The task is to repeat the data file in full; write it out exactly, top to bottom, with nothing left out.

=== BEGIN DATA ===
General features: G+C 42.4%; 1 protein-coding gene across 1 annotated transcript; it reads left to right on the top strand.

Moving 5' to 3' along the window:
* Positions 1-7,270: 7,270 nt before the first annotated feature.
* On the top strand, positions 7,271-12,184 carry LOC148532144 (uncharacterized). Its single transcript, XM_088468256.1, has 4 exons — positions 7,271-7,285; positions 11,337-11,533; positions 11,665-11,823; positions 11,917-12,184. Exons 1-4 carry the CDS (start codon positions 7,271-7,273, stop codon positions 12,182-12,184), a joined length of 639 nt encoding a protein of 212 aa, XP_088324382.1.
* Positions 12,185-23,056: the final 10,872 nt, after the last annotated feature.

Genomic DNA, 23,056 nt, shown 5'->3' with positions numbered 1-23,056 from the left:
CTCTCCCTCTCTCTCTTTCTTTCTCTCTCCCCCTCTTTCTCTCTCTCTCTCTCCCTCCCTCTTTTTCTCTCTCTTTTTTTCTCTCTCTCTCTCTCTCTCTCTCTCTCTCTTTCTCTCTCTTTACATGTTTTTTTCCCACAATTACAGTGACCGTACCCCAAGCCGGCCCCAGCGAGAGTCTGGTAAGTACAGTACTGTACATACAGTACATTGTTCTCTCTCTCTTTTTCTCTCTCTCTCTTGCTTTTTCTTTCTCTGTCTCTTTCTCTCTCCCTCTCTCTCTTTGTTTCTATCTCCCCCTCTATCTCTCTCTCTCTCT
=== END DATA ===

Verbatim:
General features: G+C 42.4%; 1 protein-coding gene across 1 annotated transcript; it reads left to right on the top strand.

Moving 5' to 3' along the window:
* Positions 1-7,270: 7,270 nt before the first annotated feature.
* On the top strand, positions 7,271-12,184 carry LOC148532144 (uncharacterized). Its single transcript, XM_088468256.1, has 4 exons — positions 7,271-7,285; positions 11,337-11,533; positions 11,665-11,823; positions 11,917-12,184. Exons 1-4 carry the CDS (start codon positions 7,271-7,273, stop codon positions 12,182-12,184), a joined length of 639 nt encoding a protein of 212 aa, XP_088324382.1.
* Positions 12,185-23,056: the final 10,872 nt, after the last annotated feature.

Genomic DNA, 23,056 nt, shown 5'->3' with positions numbered 1-23,056 from the left:
CTCTCCCTCTCTCTCTTTCTTTCTCTCTCCCCCTCTTTCTCTCTCTCTCTCTCCCTCCCTCTTTTTCTCTCTCTTTTTTTCTCTCTCTCTCTCTCTCTCTCTCTCTCTCTTTCTCTCTCTTTACATGTTTTTTTCCCACAATTACAGTGACCGTACCCCAAGCCGGCCCCAGCGAGAGTCTGGTAAGTACAGTACTGTACATACAGTACATTGTTCTCTCTCTCTTTTTCTCTCTCTCTCTTGCTTTTTCTTTCTCTGTCTCTTTCTCTCTCCCTCTCTCTCTTTGTTTCTATCTCCCCCTCTATCTCTCTCTCTCTCT